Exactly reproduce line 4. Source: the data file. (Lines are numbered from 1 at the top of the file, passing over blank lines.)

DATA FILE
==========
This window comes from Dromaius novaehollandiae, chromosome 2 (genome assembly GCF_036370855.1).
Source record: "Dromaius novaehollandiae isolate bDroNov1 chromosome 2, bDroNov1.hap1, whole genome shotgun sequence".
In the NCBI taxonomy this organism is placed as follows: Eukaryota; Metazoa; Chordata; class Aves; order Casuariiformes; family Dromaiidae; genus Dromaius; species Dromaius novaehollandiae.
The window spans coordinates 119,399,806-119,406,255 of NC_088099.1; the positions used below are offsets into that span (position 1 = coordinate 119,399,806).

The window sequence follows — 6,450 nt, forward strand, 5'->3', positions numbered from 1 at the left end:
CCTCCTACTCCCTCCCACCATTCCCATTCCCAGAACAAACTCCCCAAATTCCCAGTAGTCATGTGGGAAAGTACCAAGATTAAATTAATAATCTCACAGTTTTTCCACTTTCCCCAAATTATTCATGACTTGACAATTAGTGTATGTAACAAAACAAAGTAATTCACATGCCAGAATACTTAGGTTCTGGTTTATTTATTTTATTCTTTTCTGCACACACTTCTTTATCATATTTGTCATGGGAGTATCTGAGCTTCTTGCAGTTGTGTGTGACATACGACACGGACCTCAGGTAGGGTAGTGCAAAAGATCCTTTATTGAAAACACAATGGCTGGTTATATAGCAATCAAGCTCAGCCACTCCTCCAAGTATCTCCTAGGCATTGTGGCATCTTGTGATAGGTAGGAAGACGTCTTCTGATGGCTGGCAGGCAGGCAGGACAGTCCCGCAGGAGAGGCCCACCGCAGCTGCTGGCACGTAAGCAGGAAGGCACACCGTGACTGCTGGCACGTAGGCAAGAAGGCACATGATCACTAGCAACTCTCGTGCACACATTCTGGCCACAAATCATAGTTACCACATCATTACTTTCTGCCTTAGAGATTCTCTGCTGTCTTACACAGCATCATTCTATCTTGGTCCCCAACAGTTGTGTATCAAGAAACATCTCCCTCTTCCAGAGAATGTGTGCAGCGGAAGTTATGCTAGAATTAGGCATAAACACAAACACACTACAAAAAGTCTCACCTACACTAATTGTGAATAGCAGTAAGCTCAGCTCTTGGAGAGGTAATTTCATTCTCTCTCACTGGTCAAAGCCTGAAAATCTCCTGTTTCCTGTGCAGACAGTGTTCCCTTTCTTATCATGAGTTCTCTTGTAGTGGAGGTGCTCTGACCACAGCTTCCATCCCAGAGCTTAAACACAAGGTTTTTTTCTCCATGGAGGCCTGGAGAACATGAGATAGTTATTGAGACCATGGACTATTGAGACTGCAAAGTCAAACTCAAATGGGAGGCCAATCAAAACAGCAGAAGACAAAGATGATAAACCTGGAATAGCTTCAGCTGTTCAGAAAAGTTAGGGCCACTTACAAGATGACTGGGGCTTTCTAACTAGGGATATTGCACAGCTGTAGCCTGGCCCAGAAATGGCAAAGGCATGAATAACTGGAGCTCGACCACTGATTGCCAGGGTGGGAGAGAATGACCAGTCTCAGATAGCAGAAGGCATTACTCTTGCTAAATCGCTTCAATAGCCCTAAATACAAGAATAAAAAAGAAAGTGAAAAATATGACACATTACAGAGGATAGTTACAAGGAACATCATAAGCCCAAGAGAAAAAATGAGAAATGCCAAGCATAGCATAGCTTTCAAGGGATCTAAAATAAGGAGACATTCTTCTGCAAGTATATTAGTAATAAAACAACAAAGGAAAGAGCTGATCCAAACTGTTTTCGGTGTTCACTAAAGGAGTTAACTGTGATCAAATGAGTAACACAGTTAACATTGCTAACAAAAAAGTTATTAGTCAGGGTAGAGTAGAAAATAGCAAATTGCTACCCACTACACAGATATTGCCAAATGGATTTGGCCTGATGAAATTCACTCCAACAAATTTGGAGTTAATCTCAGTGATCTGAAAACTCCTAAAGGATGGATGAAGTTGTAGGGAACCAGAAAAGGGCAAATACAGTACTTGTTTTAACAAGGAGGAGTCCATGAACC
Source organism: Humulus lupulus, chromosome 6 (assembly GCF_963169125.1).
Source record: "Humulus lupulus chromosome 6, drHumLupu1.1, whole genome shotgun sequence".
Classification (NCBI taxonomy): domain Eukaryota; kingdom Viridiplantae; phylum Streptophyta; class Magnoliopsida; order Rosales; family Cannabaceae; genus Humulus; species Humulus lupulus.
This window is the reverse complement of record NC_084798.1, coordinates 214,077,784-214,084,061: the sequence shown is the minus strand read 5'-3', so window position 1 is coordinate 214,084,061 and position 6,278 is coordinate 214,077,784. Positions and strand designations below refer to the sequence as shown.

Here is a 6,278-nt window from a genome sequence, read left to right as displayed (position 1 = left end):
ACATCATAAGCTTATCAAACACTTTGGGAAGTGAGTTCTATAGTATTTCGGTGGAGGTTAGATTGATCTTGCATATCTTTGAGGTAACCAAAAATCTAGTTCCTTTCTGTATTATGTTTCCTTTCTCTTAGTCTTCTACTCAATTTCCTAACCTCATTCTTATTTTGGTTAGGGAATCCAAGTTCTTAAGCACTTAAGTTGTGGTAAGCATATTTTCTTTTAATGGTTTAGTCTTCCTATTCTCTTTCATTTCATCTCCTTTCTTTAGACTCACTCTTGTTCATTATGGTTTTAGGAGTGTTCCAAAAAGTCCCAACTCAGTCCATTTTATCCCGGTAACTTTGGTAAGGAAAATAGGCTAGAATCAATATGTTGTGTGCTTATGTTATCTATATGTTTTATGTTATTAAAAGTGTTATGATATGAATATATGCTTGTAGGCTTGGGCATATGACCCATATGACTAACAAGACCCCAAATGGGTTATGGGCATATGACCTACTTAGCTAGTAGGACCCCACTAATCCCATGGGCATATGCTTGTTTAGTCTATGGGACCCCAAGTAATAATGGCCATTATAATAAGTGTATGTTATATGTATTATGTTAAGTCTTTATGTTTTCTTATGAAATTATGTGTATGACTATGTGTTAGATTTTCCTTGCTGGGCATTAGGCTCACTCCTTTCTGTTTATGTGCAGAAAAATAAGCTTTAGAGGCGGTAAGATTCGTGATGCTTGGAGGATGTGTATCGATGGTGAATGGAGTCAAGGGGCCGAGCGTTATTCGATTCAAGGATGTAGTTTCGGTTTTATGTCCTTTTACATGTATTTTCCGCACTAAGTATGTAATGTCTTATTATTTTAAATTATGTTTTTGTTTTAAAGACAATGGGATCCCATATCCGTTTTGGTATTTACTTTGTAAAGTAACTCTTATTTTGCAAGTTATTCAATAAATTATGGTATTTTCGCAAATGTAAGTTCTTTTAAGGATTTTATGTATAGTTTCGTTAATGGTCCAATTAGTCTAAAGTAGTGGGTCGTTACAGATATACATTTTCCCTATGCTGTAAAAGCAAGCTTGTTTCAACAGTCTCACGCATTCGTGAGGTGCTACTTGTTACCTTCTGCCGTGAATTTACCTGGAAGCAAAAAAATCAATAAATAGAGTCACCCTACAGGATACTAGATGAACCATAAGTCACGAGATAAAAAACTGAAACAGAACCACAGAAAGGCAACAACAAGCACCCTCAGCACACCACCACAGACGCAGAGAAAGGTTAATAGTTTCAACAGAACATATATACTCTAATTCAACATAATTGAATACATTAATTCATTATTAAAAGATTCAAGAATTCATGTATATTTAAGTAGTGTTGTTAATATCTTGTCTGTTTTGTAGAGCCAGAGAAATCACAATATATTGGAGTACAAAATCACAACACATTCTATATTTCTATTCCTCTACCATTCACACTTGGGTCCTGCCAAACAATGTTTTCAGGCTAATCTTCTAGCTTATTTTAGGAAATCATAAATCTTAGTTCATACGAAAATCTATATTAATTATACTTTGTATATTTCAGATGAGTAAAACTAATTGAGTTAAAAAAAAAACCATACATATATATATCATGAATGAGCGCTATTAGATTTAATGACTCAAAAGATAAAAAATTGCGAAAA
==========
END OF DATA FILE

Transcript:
The window spans coordinates 119,399,806-119,406,255 of NC_088099.1; the positions used below are offsets into that span (position 1 = coordinate 119,399,806).